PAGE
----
Wednesday, 5 December 2012


The Battle of Wunderdorf, June 1756

Wherein the army of the Palatinate of Saukopf-Bachscuttel, led by General Graff von Barry-Eylund encounters the army of the Burgravate of Nabstria, commanded by General Tonyfruttipandi.

     As summer arrives, the Seven Beers War continues to rage. Rallying the Nabstrian army after its setback against Grand Fenwick, General Tonyfruttipandi leads his forces to meet an invasion by Bachscuttel. The Nabstrian commander is happy to be on campaign: rumours have told him that in Falkensteinburg, the Nabstrian captial, his secret past has been discovered. It transpires that the man known as General Lord Tonyfruttipandi, graduate of the Scholae Militaris and soldier of fortune, is actually Meester Luigi Tuttifrutticandi, a wandering sous-chef.  Recognising that only a victory can save him from some hot poker-related Burgravial displeasure, the General marches swiftly eastwards to confront the forces of General Barry-Eylund. Outscouted again, the army of Bachscuttel finds itself with the burden of attack. The objective: the hamlet of Wunderdorf, four miles inside Nabstria and the perfect base from which the Palatinate's troops can pillage anything that isn't nailed down; and then, after a rest, steal the stuff that is nailed down too.
     (Above) Anchoring his left on Wunderdorf, the wily Tonyfruttipandi deploys his infantry into two lines. Thanks to its rough handling in May by Fenwick, the Nabstrian army now has three battalions of conscript infantry. These are placed in the front. To the rear are the Garde du Corps (green flag) and the trained troops. A battalion of irregulars holds the hamlet: another holds itself ready on the right to move forward into woods and from there threaten the flank of the enemy advance. The cavalry are divided between the two flanks. With his guns in the centre, Barry-Eylund responds to the Nabstrian deployment by placing six battalions of infantry in line on his left. On the right, four cavalry regiments and two battalions of irregulars are deployed. Four infantry battalions are placed in reserve columns. Exhausted by his exertions, Barry-Eylund has some hot milk and a nap.
     With loud cheers from both sides, the battle commences. On the right of the Bachscuttel line, the cavalry, commanded by Alain, Comte de Finay, advance against the Nabstrians, supported by the two irregular battalions. (Below)

     Soon, the pressure on the Nabstrian left begins to mount, as the combination of the irregulars and cavalry begin to  push back the Nabtrian forces. Inexplicably to Tonyfruttipandi, and with some ungentlemanly snickering from his adversaries, his hussar regiment rides into the nearby marsh rendering them as much use as a cat-flap in an elephant house. It is a moment of mounting military crisis, and Tonyfruttipandi, General and some-time chef, does what he always does when facing a complex battlefield problem: he asks himself 'What would Delia do?' The answer is obvious. The pressure on his left is temporarily relieved when the Bachscuttel horse are forced to a peremptory halt by an unexplained marsh: 'That's not on the map!' claims the Comte de Finay sniffily. In the centre, the Nabstrian commander throws his entire infantry force forward in a bold counterattack - with loud 'huzzahs' (and some weeping from the ranks of the conscripts), the drums roll, and the Nabstrian battalions march steadily forwards (below) 'God and Nabstria!' troops cry; 'Charge! Charge!' shout others; 'I resign! Help! Help!' murmur the front ranks.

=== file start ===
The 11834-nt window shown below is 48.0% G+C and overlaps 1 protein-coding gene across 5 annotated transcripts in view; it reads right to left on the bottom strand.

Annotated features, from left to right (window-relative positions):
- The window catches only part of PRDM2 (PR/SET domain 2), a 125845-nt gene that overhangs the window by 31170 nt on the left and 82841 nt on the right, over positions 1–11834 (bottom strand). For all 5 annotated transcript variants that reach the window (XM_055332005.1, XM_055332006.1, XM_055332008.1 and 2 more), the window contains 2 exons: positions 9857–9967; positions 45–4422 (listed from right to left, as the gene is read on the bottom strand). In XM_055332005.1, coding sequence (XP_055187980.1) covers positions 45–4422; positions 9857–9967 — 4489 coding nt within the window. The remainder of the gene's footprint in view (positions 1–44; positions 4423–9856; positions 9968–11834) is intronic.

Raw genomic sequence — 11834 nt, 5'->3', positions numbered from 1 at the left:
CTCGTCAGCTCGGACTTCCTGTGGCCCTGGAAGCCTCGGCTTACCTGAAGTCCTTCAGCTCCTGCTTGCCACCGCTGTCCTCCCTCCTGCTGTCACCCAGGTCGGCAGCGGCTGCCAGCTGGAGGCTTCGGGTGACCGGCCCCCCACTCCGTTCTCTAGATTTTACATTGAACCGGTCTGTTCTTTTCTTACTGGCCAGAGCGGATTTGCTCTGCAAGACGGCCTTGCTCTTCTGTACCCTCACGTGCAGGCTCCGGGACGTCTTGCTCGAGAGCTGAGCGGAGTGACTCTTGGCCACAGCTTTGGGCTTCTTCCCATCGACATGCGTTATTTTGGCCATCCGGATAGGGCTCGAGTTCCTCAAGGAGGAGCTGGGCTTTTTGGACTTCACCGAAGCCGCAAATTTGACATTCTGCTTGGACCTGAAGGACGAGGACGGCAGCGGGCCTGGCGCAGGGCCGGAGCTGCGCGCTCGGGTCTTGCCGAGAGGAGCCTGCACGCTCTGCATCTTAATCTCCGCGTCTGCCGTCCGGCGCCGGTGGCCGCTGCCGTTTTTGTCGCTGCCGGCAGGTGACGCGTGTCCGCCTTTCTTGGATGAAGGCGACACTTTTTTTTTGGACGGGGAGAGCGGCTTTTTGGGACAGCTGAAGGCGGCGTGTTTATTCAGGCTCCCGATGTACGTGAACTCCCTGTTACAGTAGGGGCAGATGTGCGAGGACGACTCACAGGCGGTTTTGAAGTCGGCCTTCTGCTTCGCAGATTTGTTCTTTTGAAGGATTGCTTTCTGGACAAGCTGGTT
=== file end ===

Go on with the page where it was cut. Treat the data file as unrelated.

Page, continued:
(Above) Barry-Eylund snores loudly, turns in his bed and says 'No more turnips mother: the squirrels have eaten my nuts.' This his adjutant interprets as an urgent order to send forward the four reserve battalions currently behind the guns: they will form line to the left, placing themselves in a position to enfilade the open flank of the advancing Nabstrians. As their enemies advance, the Bachscuttel battalions prepare to fire, recognising that in an extended musketry duel the lethal Nabstrian volleys are likely to tell. (Below) However, the ensuing fight is disastrous for the Nabstrian infantry and their position collapses quicker than one of Tonyfruttipandi's souffles.

    As volleys roar along the line, two Nabstrian conscript battalions are soon put to flight. Worse, the Bachscuttel reserve battlions deploy into line and then push against the open flank of the Nabstrian infantry, bayoneting the wounded and any Nabstrians that seem quite small. With thoughts of hot pokers looming large in his mind, Tonyfruttipandi orders up the elite von Gank Horse for a desperate charge: if they can just break through the Bachscuttel reserves .....

(Above) Alas, it is all to no avail. Turning to face the elite Nabstrian cavalry, the Bachscuttel infantry succeed in driving them off. Amidst the swirling smoke of the main infantry firefight, the last of the Nabstrian conscript battalions is broken; and then the Burgravial Garde du Corps; and then another of the three remaining infantry battalions, along with Sir Theodore Creasey. The battle is lost for Nabstria! As the Burgravate's remaining forces stream from the battlefield, Tonyfruttipandi rides his horse disconsolately back towards Falkensteinburg, his experience an object lesson in the fact that an ability to create mouthwatering frangipans is no substitute for military competence, no matter how light the pastry.


  1. Loved it. A good read and a good chuckle.

    1. Adam - glad that you liked it and thanks for leaving a comment!

  2. Alas for Nabstria! The Burggrave will not be pleased!

    1. Here in the Sanjak of Zenta, we are always interested to see infidels smiting one another. The infantry attack was bravely mounted by Nabstria, but the Burgravate was badly overmatched in quality and numbers.